Academic journal article Academic Exchange Quarterly

Modified Monopoly: Experiencing Social Class Inequality

Academic journal article Academic Exchange Quarterly

Modified Monopoly: Experiencing Social Class Inequality

Article excerpt

Abstract

Many teachers use simulation games. Games offer opportunities to foster communication with students in both large and small classes. In the present paper, ten points are presented with the adoption of the popular game Monopoly whose rules have been modified to create a shared but simulated introduction to social inequality. The game provides a simulation experience for cadets and faculty who are learning and teaching in the unique educational environment of the United States Military Academy at West Point.

Introduction

Simulations games have long been a feature of teaching (Dora 1989). Goldsmid and Wilson (1980) note that simple games offer the instructor opportunities to foster communication with students in both large and small classes. McAllister, Warren, and Witschger (1996) successfully adopted a simulation game to teach about structured inequality that required few resources, accommodated a large class, and was well liked by students. In an extensive and exhaustive review of the literature, Dora (1989) offers ten points in consideration of adopting a game for the classroom: 1) set goals; 2) integrate and supplement with course material; 3) time games to course material; 4) establish rules; 5) time, space, and costs; 6) pre-game preparation; 7) enthusiasm; 8) equitable familiarity with the rules; 9) structured post-game debriefing; and 10) reflection, evaluation, and assessment.

I have considered each of these points and adopted the popular game Monopoly. The roles are modified to create a shared introduction to social inequality for my cadets. The next section describes the rules of the game.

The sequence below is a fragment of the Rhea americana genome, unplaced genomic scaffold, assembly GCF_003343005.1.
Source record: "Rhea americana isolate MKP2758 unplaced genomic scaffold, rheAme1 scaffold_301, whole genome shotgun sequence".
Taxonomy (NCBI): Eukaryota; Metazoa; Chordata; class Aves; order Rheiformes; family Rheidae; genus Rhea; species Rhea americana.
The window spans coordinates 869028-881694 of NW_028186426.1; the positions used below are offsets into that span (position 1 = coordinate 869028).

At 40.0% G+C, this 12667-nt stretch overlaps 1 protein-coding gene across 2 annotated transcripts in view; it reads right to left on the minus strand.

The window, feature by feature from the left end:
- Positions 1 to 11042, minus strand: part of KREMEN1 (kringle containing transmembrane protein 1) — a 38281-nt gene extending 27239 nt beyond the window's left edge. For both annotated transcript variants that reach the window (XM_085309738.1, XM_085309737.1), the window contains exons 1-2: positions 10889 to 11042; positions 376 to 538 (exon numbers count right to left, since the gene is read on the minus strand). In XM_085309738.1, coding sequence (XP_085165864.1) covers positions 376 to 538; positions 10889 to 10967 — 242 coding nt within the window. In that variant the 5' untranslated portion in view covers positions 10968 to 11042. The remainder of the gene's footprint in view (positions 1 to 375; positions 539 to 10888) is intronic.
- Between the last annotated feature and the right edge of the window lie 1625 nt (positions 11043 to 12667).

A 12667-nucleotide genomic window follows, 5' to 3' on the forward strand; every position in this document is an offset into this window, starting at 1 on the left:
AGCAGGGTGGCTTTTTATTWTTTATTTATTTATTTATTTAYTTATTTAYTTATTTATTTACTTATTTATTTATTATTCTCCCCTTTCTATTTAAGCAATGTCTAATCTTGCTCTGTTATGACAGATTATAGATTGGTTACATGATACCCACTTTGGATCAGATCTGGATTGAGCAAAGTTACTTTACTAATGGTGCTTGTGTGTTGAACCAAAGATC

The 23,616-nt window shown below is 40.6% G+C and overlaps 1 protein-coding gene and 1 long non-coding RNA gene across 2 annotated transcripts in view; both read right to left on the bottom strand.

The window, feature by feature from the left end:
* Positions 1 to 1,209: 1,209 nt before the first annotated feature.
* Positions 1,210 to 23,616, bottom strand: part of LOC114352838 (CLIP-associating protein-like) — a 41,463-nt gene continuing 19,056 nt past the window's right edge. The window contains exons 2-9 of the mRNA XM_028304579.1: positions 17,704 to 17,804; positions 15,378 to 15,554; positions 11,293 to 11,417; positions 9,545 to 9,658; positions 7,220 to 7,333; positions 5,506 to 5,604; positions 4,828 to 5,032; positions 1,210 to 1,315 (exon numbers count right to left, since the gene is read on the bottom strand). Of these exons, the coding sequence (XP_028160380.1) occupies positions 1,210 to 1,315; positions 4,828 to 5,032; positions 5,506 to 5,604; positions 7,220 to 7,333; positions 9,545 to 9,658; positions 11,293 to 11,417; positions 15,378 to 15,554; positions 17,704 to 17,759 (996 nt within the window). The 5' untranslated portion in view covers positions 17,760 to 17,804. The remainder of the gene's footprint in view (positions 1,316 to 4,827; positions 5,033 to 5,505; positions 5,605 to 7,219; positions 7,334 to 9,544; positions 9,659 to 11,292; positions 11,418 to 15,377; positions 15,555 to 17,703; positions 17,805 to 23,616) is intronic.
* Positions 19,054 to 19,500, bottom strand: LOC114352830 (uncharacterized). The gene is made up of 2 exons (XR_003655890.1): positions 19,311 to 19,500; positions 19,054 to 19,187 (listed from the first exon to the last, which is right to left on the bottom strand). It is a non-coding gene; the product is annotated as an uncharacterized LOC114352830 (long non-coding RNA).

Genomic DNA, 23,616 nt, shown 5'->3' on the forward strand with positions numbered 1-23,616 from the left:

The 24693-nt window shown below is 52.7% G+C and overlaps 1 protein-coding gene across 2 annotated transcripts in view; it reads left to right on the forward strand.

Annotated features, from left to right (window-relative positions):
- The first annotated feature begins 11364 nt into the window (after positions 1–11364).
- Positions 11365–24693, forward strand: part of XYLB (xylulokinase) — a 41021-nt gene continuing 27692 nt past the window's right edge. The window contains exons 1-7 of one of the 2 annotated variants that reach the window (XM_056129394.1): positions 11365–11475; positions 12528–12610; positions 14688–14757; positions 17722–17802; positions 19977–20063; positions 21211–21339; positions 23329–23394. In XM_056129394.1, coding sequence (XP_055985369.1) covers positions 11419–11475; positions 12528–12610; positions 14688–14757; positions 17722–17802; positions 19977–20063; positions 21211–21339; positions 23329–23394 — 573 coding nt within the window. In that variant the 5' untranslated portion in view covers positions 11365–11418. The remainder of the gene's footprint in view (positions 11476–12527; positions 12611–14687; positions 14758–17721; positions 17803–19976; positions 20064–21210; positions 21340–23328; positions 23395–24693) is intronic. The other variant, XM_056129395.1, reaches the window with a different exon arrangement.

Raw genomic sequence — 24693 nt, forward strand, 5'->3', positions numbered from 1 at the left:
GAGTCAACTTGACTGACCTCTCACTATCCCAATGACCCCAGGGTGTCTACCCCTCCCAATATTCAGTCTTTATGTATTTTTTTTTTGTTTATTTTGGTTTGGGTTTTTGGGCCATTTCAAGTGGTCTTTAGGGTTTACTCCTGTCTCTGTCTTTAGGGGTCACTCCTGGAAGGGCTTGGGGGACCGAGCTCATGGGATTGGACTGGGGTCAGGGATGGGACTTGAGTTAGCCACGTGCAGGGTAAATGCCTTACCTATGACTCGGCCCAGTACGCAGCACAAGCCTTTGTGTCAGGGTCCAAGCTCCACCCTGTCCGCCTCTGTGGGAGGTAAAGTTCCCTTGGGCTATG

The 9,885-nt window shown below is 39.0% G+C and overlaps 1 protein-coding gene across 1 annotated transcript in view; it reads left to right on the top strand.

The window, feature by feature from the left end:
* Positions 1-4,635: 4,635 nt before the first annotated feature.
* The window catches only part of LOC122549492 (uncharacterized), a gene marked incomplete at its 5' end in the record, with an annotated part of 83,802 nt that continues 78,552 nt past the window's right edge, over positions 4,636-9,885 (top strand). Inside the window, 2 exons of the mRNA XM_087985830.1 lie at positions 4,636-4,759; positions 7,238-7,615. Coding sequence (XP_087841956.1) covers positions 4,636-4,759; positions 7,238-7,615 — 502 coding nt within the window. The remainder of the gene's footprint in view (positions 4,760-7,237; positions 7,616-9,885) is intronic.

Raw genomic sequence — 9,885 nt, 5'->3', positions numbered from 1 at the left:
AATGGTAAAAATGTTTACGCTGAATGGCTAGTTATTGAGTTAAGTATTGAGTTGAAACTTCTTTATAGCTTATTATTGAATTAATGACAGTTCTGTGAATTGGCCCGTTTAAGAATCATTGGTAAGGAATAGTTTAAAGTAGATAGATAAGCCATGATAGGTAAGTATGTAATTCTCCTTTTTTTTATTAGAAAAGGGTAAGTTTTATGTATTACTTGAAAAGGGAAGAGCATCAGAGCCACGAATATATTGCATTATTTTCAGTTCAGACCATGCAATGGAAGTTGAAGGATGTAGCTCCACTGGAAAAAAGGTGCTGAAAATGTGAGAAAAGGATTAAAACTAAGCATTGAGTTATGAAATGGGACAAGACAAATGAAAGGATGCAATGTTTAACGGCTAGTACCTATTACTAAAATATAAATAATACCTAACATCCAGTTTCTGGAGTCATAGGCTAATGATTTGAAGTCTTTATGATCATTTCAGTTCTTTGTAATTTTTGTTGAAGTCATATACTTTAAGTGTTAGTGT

Student Rules for Modified Family Monopoly

Introduction: Monopoly is considered the leading proprietary game in the Western Hemisphere. Published in 43 countries, most cadets will have familiarity with the game. The objective of the traditional game is based on one primary rule to "... become the wealthiest player through buying, renting, and selling property." Monopoly represents a simulation of a significant feature of a capitalistic political economy and when played can help highlight the experiences of living in the Western world. However, one assumption of the rules of the game is that everyone begin equal--$1,800. I call my version of the game Modified Family Monopoly (MFM). This classroom version accounts for the socio-economic error and distributes income according to four different classes--upper, middle, working, and lower socio-economic to more robustly represent class distributions in the United States. Other rules are also stratified along class lines.

Family Roles: First, cadets must be "born." Cadets must draw slips of paper from a hat containing the social-class families. The drawing is random with no replacement. Eight possible family arrangements representing the four different social classes are available. After all cadets have drawn a socio-economic class, they next get with their respective family members and adopt family roles. For example, if four cadets draw middle class family, then they must decide what type of family they will be--mother, father, and two children or two single parent mothers or four adult sisters, and so on. Ages must be identified for purposes of voting--described below. Family roles are static.

Beginning Salaries: Each family begins with the following amounts of money: 1) upper socio-economic class (05--LTC is a Lieutenant Colonel, a higher ranked military officer usually with 12-14 years of service) receives $2,000; 2) middle socio-economic class (W4--Warrant Officer, a higher ranked specialized officer with 12-14 years of service) receives $1,500; 3) working socio-economic class (E9--Sergeant Major, a higher ranked enlisted soldier, with 12-14 years of service) receives $1,000; and 4) lower socio-economic class (E5--Sergeant, a lower ranked enlisted soldiers with 12-14 years of service) receives merely $500. …

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